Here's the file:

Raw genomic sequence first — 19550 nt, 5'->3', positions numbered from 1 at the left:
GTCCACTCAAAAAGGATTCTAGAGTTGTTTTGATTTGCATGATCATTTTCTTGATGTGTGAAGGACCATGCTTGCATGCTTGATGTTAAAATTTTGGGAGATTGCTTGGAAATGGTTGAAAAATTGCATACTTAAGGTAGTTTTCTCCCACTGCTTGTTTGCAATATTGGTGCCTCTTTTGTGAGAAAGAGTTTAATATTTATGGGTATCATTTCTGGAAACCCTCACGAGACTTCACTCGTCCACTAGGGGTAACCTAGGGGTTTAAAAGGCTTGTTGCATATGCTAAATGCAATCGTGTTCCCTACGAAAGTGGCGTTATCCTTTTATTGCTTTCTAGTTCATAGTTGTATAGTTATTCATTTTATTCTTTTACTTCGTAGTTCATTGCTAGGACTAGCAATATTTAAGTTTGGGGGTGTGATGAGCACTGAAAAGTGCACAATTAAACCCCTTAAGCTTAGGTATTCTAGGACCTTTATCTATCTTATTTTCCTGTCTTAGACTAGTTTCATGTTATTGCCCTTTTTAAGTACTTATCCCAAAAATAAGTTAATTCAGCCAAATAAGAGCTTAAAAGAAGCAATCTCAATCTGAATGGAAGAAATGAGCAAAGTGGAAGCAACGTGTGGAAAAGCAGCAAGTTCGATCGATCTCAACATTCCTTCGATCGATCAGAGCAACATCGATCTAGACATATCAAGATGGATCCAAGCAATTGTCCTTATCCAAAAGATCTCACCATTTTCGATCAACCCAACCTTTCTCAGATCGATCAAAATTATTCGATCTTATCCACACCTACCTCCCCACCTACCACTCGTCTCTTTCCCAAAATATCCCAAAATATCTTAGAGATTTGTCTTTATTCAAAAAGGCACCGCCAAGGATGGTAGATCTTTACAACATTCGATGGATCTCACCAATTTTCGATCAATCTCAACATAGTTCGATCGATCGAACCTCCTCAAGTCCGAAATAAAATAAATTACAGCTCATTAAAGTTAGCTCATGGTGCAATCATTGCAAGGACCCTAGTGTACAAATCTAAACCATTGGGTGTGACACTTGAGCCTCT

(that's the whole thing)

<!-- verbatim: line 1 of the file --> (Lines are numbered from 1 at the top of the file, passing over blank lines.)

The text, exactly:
Raw genomic sequence first — 19550 nt, 5'->3', positions numbered from 1 at the left: